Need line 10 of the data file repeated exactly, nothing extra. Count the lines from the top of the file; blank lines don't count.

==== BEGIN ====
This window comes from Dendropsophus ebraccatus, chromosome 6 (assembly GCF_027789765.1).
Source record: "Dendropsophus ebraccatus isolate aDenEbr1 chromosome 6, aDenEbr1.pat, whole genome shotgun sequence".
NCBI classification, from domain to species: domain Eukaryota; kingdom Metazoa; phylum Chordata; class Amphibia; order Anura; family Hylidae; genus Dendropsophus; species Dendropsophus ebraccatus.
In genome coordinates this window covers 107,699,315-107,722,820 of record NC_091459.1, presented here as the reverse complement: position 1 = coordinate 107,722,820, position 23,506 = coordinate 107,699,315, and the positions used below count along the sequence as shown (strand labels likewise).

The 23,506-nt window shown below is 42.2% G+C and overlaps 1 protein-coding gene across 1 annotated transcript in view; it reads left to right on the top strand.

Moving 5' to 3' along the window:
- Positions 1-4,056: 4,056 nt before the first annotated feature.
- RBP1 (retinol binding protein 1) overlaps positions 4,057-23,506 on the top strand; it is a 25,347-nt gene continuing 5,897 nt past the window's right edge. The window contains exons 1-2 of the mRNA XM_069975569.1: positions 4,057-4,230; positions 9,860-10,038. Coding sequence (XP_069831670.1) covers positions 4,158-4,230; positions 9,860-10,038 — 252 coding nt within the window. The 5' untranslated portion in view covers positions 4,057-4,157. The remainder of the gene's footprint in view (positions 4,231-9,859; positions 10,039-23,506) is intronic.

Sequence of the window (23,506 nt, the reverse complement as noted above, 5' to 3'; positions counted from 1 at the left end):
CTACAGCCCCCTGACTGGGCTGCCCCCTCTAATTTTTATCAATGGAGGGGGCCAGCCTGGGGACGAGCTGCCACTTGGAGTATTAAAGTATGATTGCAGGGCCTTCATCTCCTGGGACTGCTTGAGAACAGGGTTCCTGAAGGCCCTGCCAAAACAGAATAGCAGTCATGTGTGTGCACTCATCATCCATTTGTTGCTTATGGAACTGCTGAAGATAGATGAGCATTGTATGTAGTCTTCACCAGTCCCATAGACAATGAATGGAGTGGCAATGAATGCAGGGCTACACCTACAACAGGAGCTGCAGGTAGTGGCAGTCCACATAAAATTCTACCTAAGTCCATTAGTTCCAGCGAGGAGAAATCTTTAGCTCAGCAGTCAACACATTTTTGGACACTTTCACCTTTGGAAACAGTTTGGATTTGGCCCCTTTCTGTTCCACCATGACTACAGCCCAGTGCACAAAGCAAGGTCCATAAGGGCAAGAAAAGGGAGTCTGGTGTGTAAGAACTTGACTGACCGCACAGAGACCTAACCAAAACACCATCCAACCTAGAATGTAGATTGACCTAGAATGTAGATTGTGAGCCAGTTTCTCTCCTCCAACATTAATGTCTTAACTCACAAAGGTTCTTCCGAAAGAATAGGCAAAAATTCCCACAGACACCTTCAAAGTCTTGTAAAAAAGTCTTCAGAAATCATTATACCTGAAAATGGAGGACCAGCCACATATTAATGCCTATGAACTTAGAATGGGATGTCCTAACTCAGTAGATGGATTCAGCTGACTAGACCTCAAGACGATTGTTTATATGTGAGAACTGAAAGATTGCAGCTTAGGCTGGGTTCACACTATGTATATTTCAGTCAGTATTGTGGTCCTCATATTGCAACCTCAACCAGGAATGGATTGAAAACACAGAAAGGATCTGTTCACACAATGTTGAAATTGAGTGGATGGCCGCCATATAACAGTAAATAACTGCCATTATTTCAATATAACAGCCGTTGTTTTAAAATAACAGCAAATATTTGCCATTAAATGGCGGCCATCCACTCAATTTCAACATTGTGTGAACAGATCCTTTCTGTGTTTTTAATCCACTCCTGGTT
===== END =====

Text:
CTACAGCCCCCTGACTGGGCTGCCCCCTCTAATTTTTATCAATGGAGGGGGCCAGCCTGGGGACGAGCTGCCACTTGGAGTATTAAAGTATGATTGCAGGGCCTTCATCTCCTGGGACTGCTTGAGAACAGGGTTCCTGAAGGCCCTGCCAAAACAGAATAGCAGTCATGTGTGTGCACTCATCATCCATTTGTTGCTTATGGAACTGCTGAAGATAGATGAGCATTGTATGTAGTCTTCACCAGTCCCATAGACAATGAATGGAGTGGCAATGAATGCAGGGCTACACCTACAACAGGAGCTGCAGGTAGTGGCAGTCCACATAAAATTCTACCTAAGTCCATTAGTTCCAGCGAGGAGAAATCTTTAGCTCAGCAGTCAACACATTTTTGGACACTTTCACCTTTGGAAACAGTTTGGATTTGGCCCCTTTCTGTTCCACCATGACTACAGCCCAGTGCACAAAGCAAGGTCCATAAGGGCAAGAAAAGGGAGTCTGGTGTGTAAGAACTTGACTGACCGCACAGAGACCTAACCAAAACACCATCCAACCTAGAATGTAGATTGACCTAGAATGTAGATTGTGAGCCAGTTTCTCTCCTCCAACATTAATGTCTTAACTCACAAAGGTTCTTCCGAAAGAATAGGCAAAAATTCCCACAGACACCTTCAAAGTCTTGTAAAAAAGTCTTCAGAAATCATTATACCTGAAAATGGAGGACCAGCCACATATTAATGCCTATGAACTTAGAATGGGATGTCCTAACTCAGTAGATGGATTCAGCTGACTAGACCTCAAGACGATTGTTTATATGTGAGAACTGAAAGATTGCAGCTTAGGCTGGGTTCACACTATGTATATTTCAGTCAGTATTGTGGTCCTCATATTGCAACCTCAACCAGGAATGGATTGAAAACACAGAAAGGATCTGTTCACACAATGTTGAAATTGAGTGGATGGCCGCCATATAACAGTAAATAACTGCCATTATTTCAATATAACAGCCGTTGTTTTAAAATAACAGCAAATATTTGCCATTAAATGGCGGCCATCCACTCAATTTCAACATTGTGTGAACAGATCCTTTCTGTGTTTTTAATCCACTCCTGGTT